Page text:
Alma-Tadema, Sir Lawrence
b.Jan. 8, 1836, Dronrijp, Netherlands.
d.June 25, 1912, Wiesbaden, Germany.
Painter and designer of Dutch birth. The son of a notary, Alma-Tadema demonstrated an early artistic ability. In 1852 he entered the Antwerp Academy, where he studied under Gustaf, Baron Wappers, and Nicaise de Keyser. An important influence at this time was Louis De Taye, Professor of Archaeology at the academy and a practising artist. Alma-Tadema lived and worked with De Taye from 1857 to 1859 and was encouraged by him to depict subjects from the early history of France and Belgium. This taste for historical themes increased when Alma-Tadema entered Baron Henri Leys studio in 1859 and began assisting him with his monumental frescoes for the Antwerp Town Hall. While in Leys studio, Alma-Tadema produced several major paintings, for example the Education of the Children of Clovis (1861; ex-Sir John Pender priv. col., see Zimmern, p. 3) and Venantius Fortunatus Reading his Poems to Radagonda (1862; Dordrecht, Dordrechts Mus.), which are characterized by their obscure Merovingian subject-matter, rather sombre colouring and close attention to detail. Related Paintings of Alma-Tadema, Sir Lawrence :. | Strigils and Sponges (mk24) | Bacchante (mk23) | Ask Me No More (mk23) | Vdenantius Fortunatus Reading his Poems to Radegonda VI AD 555 (mk23) | The Death of the First-Born (mk23) |
Related Artists:Wilhelm Steinhausen
Pietro della Vecchia
(1603 - 8 September 1678) was an Italian painter also known as Pietro Muttoni. Born in Vicenza (Venice), he likely trained with Alessandro Varotari, called Padovanino, deriving a notable interest in Venetian masters such as Titian and Giorgione. Until 1984, he was mistakenly referred to as Pietro Muttoni. This misnomer is attributed to Italian art historian and archaeologist, Luigi Lanzi (June 14, 1732 - 30 March 1810), who in his Storia pittorica della Italia confused the name of the artist with the name of a collection, Muttoni, in which he had seen one of his paintings. In fact, Pietro was from the well known Venetian family, the della Vecchia. Renowned among his contemporaries for his ability to imitate the styles of 16th-century masters, he was also known for his grotesque paintings and portraiture. His earliest known works, two representations of St Francis, which have survived in many versions (e.g. Modena, Gal. Estense; Rovigo, Accad. Concordi), and a Crucifixion (1633; Venice, S Lio) are so heavily influenced by Carlo Saraceni and his student and collaborator Jean Leclerc as to suggest that della Vecchia trained with them. Certain Caravaggesque elements, which remained in his work for some time to come, suggest that he spent some time in Rome after Leclerc had left Venice, in 1621 or 1622. The influence of Alessandro Varotari or Padovanino, who is described by sources (e.g. Orlandini) as della Vecchia's teacher, is only noticeable in dated works from 1635 onwards. Della Vecchia probably worked in Padovanino's studio c. 1625-6, after his trip to Rome, and from the latter he derived his great interest in 16th-century painting in Venice and the Veneto. His monumental Crucifixion (1637; Venice, Fond. Cini), in which the composition harks back to the 16th century while the figures derive from Caravaggio, is characteristic of this phase. Around 1640 the influence of Bernardo Strozzi is apparent in his work, as in the Angel Offering a Skull to St Giustina, who stands between St Joseph and St John (1640; Venice, Accad.), painted for the church of S Giustina. In 1640 he began to design cartoons for the mosaics in S Marco, on which he worked until 1673. From 1640 to 1673 he was commissioned from the Venetian Republic for the design of the mosaic cartoons for the St. Mark's Basilica. He painted four idyllic landscapes that presage some of the Rococo content (now in Pinacoteca Querini-Stampalia). He married Clorinda Renieri, daughter of Nicolas Regnier, Flemish painter and art dealer. Della Vecchia died in Venice, September 1678.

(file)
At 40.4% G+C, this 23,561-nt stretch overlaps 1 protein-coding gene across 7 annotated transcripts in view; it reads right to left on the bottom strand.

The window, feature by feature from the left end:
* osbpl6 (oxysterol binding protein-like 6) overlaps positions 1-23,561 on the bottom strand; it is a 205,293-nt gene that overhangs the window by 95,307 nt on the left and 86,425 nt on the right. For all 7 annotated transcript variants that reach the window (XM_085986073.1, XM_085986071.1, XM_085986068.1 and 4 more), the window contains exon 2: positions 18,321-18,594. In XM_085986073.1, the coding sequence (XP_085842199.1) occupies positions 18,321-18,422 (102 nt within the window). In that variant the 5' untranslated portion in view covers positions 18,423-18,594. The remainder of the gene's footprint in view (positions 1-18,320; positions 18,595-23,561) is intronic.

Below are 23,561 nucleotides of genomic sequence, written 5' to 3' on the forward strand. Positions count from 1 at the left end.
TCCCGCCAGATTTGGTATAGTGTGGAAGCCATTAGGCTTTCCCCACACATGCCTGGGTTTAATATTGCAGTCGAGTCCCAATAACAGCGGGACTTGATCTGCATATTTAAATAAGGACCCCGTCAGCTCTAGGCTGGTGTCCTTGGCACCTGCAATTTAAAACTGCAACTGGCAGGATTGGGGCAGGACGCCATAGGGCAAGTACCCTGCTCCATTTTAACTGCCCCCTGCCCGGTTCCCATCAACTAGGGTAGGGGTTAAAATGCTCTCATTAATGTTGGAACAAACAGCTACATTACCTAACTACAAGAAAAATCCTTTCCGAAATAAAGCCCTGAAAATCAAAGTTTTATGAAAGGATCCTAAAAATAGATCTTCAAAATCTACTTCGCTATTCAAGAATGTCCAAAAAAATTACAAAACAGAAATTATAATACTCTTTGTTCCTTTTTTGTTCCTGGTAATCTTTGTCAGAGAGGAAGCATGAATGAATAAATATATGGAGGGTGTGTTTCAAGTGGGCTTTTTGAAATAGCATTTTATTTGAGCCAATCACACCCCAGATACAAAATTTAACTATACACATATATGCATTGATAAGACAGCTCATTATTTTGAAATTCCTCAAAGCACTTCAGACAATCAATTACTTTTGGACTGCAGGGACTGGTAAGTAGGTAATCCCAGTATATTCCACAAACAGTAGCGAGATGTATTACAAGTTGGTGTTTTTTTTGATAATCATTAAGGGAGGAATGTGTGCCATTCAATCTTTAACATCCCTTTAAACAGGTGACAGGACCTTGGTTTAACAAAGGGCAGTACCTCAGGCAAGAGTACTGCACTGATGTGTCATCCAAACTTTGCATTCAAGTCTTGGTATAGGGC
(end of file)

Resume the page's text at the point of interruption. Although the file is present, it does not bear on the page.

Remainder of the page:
French Rococo Era Painter, 1733-1808
French painter, draughtsman, etcher and landscape designer. He was one of the most prolific and engaging landscape painters in 18th-century France. He specialized in architectural scenes in which topographical elements derived from the buildings and monuments of ancient and modern Italy and of France are combined in often fantastic settings or fictitious juxtapositions. The fluid touch and rich impasto employed in his paintings